Let me tell you the short fairy tale I've heard last week:

We've started development in our tech debt elimination project a few days ago. There's so much complicated work to be done & it involves so much testing effort that there's no other option but release everything altogether in T months (T > half a year).

It makes even more sense if you take under your consideration, that some of this stuff involves changing the actual technology beneath - we're substituting code in X language/platform with code in Y language/platform.

This was supposed to be the best, safest, the most stable & the less risky approach.
IMHO - rather the biggest misunderstanding or the most spectacular bullshit :)

... but we need our 'architecture' re-written & it's used everywhere ...

Sooo, you're telling me that you will be enhancing / re-writing some kind of 'architecture' & you won't know whether it works until everything runs on that? What kind of 'architecture' is that?!

Keep it simple, code only what's necessary to run - prove it immediately by rea-life case usage. Dogfeed if needed. Designing & creating a big BFUD-powered 'architecture' fails in 95% of cases.

... but our stuff is so tangled ...

Wait a second. What you've got is a big ball of mud & given an opportunity for a refresh, you're planning to end-up with a big ball of mud ported 1:1 to another platform/language?!

What about putting real effort instead of mechanical translation to actually remove some technical debt? Just use the freaking shovel method & scrap a bit after a bit, making sure that you keep:

  • domain structures' cohesion high
  • coupling low
  • boilerplace as simple as possible
  • no redundancy

... but how can we test it if it ain't complete ...

LOL (the sad, nervous, concerned, wrinkled kind of laughter thought ...)

Code that requires full, manual regression testing of whole module / application / system is a burden, technical debt's horn of plenty - you can accept that & do nothing about that or just start fixing things. There's never a better time for that then "now" - use every refactoring opportunity you can to tidy things up.

... but business people don't want to test it until it's 100% done ...

Well, hard to blame them - they will put some effort only if you convince them that there's something in that for them: that's one of the key reasons why you should always aim for adding business value in any piece of code released. The other option is to automate comparative testing on old & new pieces of code (now I refer to moving from X to Y), but in some cases it may be really tricky.

... but it may be unstable & unreliable until we move everything ...

There's another visible proof that:

  • you're not putting enough intellectual effort in the proper design of outcome architecture
  • the level of coupling in the to be application architecture is beyond acceptability threshold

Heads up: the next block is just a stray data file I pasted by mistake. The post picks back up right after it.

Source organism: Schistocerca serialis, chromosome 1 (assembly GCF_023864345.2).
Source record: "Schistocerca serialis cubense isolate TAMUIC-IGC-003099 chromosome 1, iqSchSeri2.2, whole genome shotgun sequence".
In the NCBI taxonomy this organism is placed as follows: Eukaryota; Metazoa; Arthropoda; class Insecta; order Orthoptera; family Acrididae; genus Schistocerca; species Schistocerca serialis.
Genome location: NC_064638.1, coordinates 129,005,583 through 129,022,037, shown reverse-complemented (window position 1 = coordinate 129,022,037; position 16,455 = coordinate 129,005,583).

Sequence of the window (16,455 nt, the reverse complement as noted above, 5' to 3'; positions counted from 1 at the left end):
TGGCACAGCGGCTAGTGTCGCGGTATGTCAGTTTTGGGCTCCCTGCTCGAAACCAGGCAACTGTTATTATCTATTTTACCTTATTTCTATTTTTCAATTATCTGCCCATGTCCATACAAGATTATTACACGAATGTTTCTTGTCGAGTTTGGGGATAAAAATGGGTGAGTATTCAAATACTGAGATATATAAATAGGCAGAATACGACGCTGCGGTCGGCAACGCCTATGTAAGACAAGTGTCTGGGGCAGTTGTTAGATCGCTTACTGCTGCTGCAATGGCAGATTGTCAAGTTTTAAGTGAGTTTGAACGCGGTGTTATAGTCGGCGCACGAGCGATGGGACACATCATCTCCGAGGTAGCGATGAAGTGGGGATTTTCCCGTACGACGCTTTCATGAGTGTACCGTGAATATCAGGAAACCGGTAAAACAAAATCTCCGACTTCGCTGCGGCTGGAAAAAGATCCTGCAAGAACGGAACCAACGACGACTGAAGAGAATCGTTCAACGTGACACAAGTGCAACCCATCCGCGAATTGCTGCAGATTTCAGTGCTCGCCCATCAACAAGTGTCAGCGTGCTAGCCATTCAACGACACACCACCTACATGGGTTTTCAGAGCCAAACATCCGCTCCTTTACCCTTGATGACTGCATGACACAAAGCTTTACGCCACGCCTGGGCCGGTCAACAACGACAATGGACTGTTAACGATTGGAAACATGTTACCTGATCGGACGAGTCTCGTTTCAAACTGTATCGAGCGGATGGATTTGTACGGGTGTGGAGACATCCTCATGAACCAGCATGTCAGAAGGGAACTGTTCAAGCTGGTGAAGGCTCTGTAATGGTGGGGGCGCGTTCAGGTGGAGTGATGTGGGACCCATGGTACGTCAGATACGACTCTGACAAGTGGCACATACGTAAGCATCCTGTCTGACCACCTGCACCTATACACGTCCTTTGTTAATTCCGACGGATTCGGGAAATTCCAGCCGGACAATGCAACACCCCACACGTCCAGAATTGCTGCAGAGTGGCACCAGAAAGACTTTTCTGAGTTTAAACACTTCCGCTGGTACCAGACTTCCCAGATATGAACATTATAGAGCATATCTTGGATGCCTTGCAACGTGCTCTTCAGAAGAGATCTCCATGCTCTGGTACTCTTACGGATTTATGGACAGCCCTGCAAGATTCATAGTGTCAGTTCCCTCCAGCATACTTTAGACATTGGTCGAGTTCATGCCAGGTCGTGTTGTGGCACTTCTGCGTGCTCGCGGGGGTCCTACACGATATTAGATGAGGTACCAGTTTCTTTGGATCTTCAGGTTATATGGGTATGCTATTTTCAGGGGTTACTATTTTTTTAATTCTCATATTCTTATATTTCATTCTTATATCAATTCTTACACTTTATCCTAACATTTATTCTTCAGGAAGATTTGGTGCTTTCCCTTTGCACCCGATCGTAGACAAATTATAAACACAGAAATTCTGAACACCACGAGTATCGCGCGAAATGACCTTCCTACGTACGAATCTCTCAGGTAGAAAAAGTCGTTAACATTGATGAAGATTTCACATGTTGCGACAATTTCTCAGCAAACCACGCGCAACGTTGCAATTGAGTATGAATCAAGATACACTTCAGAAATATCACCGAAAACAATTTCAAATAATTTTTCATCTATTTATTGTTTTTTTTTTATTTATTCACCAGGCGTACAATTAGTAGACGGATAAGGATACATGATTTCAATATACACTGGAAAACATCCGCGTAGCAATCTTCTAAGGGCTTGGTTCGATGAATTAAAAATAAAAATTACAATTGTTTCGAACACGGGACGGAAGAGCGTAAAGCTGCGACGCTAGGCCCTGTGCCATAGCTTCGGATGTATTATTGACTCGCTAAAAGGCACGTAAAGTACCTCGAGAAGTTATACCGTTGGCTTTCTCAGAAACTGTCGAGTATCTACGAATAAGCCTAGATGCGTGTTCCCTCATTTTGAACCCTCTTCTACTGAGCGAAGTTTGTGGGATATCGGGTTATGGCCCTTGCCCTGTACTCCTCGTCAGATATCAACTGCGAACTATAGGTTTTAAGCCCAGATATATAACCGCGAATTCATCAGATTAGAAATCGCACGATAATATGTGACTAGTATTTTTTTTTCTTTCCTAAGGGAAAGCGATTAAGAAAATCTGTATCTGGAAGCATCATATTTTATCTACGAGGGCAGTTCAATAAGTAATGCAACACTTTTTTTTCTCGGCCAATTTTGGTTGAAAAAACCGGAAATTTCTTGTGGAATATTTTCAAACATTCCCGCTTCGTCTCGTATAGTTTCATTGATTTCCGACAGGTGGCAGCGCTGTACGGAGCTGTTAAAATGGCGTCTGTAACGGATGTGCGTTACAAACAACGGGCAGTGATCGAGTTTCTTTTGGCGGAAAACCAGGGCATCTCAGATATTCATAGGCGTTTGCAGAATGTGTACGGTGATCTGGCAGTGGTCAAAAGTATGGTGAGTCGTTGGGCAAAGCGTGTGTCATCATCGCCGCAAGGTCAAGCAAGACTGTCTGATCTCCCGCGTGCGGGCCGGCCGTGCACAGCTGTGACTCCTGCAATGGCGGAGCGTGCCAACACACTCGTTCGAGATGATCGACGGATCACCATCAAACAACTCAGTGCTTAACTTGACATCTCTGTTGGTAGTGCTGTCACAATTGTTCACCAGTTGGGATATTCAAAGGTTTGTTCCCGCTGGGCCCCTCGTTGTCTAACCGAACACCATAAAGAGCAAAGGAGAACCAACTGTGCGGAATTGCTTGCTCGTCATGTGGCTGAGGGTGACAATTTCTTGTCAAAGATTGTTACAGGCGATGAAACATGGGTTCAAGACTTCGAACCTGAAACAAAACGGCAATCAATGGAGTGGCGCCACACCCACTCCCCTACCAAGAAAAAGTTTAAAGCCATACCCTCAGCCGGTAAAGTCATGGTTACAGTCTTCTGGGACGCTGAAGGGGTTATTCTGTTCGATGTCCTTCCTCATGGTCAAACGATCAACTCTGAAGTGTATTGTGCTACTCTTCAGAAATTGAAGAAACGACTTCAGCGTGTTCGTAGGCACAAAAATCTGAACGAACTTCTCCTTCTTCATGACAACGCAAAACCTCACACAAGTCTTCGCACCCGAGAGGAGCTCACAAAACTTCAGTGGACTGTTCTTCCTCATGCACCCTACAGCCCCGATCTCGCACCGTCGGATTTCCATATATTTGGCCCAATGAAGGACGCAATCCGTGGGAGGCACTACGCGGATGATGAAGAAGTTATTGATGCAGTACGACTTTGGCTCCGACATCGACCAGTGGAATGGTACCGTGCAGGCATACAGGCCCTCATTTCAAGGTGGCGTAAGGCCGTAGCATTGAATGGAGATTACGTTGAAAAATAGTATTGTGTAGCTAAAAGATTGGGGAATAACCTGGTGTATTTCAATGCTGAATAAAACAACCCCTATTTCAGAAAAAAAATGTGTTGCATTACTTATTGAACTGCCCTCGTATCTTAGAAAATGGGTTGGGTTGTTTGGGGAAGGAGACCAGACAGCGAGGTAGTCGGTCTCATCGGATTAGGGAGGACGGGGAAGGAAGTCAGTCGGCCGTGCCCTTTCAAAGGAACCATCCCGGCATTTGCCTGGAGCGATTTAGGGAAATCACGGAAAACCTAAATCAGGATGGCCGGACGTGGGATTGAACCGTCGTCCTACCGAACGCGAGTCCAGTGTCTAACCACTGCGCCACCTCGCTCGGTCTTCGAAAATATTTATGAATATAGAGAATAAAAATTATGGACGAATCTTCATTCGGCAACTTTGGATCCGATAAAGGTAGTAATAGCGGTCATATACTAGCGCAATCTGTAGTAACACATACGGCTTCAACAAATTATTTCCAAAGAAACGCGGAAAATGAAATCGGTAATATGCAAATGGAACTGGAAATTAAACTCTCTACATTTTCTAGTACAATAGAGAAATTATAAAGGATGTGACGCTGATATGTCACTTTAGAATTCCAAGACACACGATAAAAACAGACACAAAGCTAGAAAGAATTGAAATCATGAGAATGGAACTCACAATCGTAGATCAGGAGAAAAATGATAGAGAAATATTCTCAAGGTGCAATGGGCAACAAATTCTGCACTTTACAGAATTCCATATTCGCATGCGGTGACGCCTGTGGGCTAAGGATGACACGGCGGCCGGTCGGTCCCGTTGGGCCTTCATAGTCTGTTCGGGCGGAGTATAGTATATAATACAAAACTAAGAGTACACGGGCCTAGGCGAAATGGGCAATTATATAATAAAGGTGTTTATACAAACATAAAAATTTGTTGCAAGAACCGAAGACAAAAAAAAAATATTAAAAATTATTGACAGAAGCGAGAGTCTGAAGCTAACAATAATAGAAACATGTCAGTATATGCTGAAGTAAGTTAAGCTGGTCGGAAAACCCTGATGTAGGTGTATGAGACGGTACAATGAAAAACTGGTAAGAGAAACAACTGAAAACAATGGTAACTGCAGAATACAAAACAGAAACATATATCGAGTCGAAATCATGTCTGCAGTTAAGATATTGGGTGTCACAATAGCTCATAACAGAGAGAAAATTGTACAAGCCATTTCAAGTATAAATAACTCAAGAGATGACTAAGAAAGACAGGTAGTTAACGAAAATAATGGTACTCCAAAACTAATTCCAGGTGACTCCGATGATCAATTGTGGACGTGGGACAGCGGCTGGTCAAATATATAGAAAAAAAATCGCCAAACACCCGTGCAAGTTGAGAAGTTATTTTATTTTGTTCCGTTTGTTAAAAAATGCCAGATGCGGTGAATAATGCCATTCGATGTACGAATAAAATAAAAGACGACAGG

• your transition approach is faulty

... we're doing it step by step; first whole codebase from point A to point B, then whole codebase from point B to point C, ... and we're there, voila!

You need to have a really good excuse for that model. Why? Because:

  1. the intermediate steps usually give no value, but being the step towards the target
  2. your whole codebase is "not ready" - until the very end: you get no feedback on your overall approach until then (does it scale? is it error-resilient enough? etc.), there's no guarantee you won't need additional steps, etc.
  3. in every step you modify whole codebase, everything - if you're lacking automated regression testing (and as you're doing with legacy, most likely you are): that's a waste

See? Cheap excuses

Longer release cycles may sometimes feel appropriate, but it's usually because of either mental lazyness, very poor quality of the initial codebase, overall lack of the ownership on codebase or limited vision on the approach (we'll work something out once we've already started).

Shorting the release cycle may cause you to perform the additional activities (& increase the amount of work), but it will pay off very soon - such an approach will force you to put an effort in refactoring the architecture towards lower coupling & automated components' testability and that will result in:

  1. Lowering the failure risk
  2. Being able to deliver the new functionality more frequently
  3. Decreasing the range of regression / acceptance tests (& finding out the real boundaries for that)
  4. Reducing the cost of regression testing
  5. Removing the dependencies between the development lifecycle of particular modules

Looks compelling isn't it? This is what tech debt elimination is about - not just moving code-shit-stuff-base from language X to language Y.